The U.S. Trade Representative said his agency’s proposal for tobacco regulation in Pacific-region trade talks “strikes the right balance” after anti-smoking groups criticized it for being too weak and U.S. business groups called it unnecessary.
The proposal shows balance in protecting the public health and ensuring that governments have the means to settle disputes, Michael Froman said today on a call with reporters as he was returning from Trans-Pacific Partnership talks in Brunei.
The plan, which the U.S. trade agency unveiled Aug. 21, would let health agencies in the nations brokering the free-trade agreement control tobacco regulation. It would require that those authorities hold discussions before formally filing a trade complaint, if there is a dispute over a nation’s tobacco-related rules.
The U.S. proposal has created a flurry of controversy as the 12 nations working toward the accord seek an agreement by the end of the year.
The dispute provision and the regulatory exception “are weak half-measures at best that will not protect American law -- and the laws of other countries -- from being usurped by the tobacco industry,” New York Mayor Michael Bloomberg wrote yesterday in an op-ed article in the New York Times. Bloomberg is the founder and majority owner of Bloomberg LP, the parent of Bloomberg News.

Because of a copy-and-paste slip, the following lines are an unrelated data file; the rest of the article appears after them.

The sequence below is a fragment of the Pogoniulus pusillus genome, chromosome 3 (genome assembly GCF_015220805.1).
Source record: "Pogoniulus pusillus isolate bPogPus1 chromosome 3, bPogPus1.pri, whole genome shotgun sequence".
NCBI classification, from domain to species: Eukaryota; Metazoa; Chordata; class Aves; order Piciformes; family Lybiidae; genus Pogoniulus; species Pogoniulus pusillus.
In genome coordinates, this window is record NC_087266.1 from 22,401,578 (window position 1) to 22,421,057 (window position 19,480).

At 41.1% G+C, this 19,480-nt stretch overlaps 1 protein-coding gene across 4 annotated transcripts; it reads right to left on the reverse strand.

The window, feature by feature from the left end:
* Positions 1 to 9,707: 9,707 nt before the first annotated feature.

Philip Morris International Inc. has pressed the U.S. for language that would make it tougher for countries in a proposed Pacific Rim trade pact to require plain packaging or other limits on company logos.
Business groups including the U.S. Chamber of Commerce, the American Farm Bureau Federation and the National Association of Manufacturers said language in trade agreements already includes measures to protect human health. The groups “oppose any effort to introduce any further qualification, clarification, or understanding with respect to tobacco or any other product in the TPP given the adverse implications,” they wrote in a letter to Froman yesterday.
The plan “illustrates a broad range of views,” Froman said.
In addition to the U.S., the nations working on the agreement are Australia, Brunei, Canada, Chile, Japan, Malaysia, Mexico, New Zealand, Peru, Singapore and Vietnam.